Bruce Bartlett, a former Reagan staffer, thinks Fox News is bad for the GOP.

In a paper titled "How Fox News Changed American Media and Political Dynamics," Bartlett writes about the rise of Fox and how it has changed the way conservatives consume and think about news and politics. He ended the paper by citing a political scientist who said Fox made it hard for the party to move to the center or increase its appeal.

Fox News is usually dinged by the left, so when a guy who worked for Reagan (and George H.W. Bush, Ron Paul and Jack Kemp) does it, it's noteworthy. But it's not unheard of. Bartlett cited some anti-Fox comments from noted Republicans in his paper; Newt Gingrich characterized the network as biased during a private meeting in 2012, Sen. Lindsey Graham (R-S.C.) said Fox made it hard for him to pass immigration reform in 2011, and last year, now-former Sen. Tom Coburn (Okla.) said Fox is "totally not fair and totally not balanced." But typically, GOP politicians play nice with the network. It's a no-brainer for politicians courting GOP primary voters. The channel occupies the top of the ratings — not just among cable news channels, which it consistently does, but sometimes all of cable TV. And going on Fox is speaking to the GOP base.

The media landscape for Republicans that Barlett outlines is pretty bleak. Fox News is a giant that's ruining everything, he argues, but with its audience and reach, you deride it at your own peril. But is it really that serious? Jack Shafer noted for Politico that Fox is "better at employing presidential candidates than electing them" (Gingrich, Sarah Palin and Mike Huckabee, among others, have all been on the Fox payroll, but none of them have been president). And the network's biggest show, "The O'Reilly Factor," has as many as 3.3 million viewers, which are numbers MSNBC would love to have, but in the context of a voting-age population of more than 234 million, it's less significant.

But Fox has proven it can influence elections. It went on the air in October 1996, and by June 2000, 17.3 percent of Americans said they watched it regularly. It wasn't available nationwide, so researchers tracked 2000 election results in towns where it was and wasn't available, with controls for demographics and geography. In a study on their findings, published in 2006, the researchers found that Fox had had "a significant impact" on the election, and towns where it was available saw anywhere from a 0.4 to 0.7 percent increase in the Republican vote share — or about 200,000 votes nationwide. Its influence was less pronounced in rural areas and Republican congressional districts and the South, which they believed was because voters there already voted Republican, and thus there was a smaller portion of the population that could be persuaded to do so. Towns with more cable channels, and thus more competition for eyeballs, also saw less effect.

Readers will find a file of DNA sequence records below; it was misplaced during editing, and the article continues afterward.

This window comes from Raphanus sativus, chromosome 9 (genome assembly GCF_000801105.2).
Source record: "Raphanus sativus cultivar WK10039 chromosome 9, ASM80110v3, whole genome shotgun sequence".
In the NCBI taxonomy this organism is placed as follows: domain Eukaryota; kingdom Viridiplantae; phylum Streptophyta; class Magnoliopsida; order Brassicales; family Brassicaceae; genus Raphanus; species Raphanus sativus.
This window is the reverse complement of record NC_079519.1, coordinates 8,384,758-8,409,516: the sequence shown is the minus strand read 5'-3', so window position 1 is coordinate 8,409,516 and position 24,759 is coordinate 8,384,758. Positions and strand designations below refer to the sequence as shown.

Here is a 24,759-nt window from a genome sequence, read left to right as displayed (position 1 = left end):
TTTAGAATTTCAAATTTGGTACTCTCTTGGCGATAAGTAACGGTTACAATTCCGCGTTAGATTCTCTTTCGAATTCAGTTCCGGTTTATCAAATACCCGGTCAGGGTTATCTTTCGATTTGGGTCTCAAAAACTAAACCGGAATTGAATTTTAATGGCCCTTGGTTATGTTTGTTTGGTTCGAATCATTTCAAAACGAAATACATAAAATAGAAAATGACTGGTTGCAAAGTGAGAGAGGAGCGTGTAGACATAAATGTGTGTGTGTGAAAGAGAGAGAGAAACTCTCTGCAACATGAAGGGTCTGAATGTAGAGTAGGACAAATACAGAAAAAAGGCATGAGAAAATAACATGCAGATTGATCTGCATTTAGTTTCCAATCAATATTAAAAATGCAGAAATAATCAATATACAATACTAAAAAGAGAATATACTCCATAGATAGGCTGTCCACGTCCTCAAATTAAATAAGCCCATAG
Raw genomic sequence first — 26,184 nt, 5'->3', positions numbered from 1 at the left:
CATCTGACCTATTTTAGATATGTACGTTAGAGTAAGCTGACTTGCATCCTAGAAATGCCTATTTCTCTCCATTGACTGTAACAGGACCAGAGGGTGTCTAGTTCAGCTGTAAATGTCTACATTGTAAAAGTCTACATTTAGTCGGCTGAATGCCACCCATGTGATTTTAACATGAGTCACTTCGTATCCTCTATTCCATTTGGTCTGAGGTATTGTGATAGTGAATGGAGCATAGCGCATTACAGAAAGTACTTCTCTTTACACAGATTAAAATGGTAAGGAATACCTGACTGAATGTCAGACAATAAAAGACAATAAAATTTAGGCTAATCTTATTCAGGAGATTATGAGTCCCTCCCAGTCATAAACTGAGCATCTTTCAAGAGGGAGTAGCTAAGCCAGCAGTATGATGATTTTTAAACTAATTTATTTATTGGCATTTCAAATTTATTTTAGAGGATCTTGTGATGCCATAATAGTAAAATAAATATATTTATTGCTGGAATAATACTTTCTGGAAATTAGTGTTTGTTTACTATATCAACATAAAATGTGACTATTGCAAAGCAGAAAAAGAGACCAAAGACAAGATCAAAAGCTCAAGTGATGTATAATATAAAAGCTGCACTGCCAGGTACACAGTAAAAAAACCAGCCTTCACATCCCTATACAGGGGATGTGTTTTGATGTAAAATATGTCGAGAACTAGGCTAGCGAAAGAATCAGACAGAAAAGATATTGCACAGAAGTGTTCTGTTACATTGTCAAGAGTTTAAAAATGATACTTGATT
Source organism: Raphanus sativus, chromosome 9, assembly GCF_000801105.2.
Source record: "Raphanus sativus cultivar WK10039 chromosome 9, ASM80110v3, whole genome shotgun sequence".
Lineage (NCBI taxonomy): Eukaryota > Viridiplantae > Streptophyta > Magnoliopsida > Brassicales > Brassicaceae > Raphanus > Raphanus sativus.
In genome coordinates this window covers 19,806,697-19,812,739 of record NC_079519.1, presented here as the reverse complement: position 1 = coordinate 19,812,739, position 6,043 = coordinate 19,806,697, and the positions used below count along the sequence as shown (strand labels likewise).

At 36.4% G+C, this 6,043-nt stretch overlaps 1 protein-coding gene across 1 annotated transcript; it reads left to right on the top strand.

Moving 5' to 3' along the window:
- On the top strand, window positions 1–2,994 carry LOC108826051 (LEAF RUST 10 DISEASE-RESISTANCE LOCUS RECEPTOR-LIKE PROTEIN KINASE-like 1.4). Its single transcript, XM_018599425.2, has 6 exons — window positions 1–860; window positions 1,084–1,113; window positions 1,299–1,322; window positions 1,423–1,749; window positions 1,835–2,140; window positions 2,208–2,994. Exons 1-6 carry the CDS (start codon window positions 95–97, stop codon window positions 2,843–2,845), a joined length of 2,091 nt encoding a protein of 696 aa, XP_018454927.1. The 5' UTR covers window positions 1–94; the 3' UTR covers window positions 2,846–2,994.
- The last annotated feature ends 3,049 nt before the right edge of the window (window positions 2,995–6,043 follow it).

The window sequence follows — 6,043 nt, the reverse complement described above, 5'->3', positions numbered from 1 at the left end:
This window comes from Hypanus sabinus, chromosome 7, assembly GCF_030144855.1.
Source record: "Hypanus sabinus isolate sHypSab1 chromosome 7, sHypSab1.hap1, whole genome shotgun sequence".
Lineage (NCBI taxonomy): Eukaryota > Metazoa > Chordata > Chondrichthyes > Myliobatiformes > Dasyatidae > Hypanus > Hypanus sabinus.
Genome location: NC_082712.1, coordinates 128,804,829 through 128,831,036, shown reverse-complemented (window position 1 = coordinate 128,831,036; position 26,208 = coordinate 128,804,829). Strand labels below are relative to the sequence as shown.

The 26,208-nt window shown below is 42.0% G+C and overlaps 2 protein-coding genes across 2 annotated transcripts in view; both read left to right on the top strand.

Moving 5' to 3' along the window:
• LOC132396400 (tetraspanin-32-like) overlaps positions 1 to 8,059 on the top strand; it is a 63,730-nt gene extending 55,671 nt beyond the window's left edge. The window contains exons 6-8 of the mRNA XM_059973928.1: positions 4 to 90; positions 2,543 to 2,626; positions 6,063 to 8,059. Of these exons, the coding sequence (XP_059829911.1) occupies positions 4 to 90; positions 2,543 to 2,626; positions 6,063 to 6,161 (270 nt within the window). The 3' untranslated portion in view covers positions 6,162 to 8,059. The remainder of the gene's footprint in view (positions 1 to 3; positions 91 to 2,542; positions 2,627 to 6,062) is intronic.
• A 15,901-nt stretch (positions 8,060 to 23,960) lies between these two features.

A lot has happened since 2000. Fox News is now a frequent target and running joke for liberal pundits and comedians such as Jon Stewart, and on-air gaffes have become viral Internet mainstays, even when the gaffe is from a local Fox affiliate and not the actual Fox News. (Remember the to-do over "Fox News Censors Picasso Painting" story this month? Yeah, that was Fox 5 in New York City, not Roger Ailes's Fox News. See every tweet embedded here and the correction at the bottom.).

Obviously, there's no way that after all those times Stewart DESTROYED, DEMOLISHED and OWNED Fox that it could sway voters today like it did in 200o, right? Not so fast. A 2014 Pew study found that the network was "more trusted than distrusted" by people who identified as in the ideological middle (i.e. neither liberal nor conservative) — something "The Daily Show" can't say. And a 2012 Pew study found that a majority of Fox's audience wasn't even Republican; 33 percent identified as independent and 22 percent identified as Democratic.

Attacks on Fox News tend to target its openly conservative opinion anchors, like Sean Hannity and Bill O'Reilly, but often left out is the fact that Fox does straight news, too. Megyn Kelly and Chris Wallace often take on Republican candidates. The question about whether Jeb Bush would invade Iraq, for example, came from Kelly.

Without another study, it's hard to gauge exactly how much effect Fox has on our elections — or to evaluate the point raised by Bartlett with any conclusiveness — but there is one point from the 2000 election study that seems relevant today. In the study, Fox News had less of an effect in towns with more cable channels; the more competition for attention, the less weight Fox had.

Today, Fox News might be in more households, but there's a lot more competition — and not just from cable channels. Its median prime-time viewership has declined since 2009, though it still towers over its competition. The explosion of online new media, and particularly sites targeting conservatives, eats away at the time people might otherwise spend watching Fox.

The network is different things to different people. For some, it is the media.  For others, it's a punchline. For Bartlett, it's an anchor around the GOP's neck, holding it back from expanding the GOP brand to new constituencies. But increasingly, Fox News is one player in a growing conservative media landscape that it pioneered.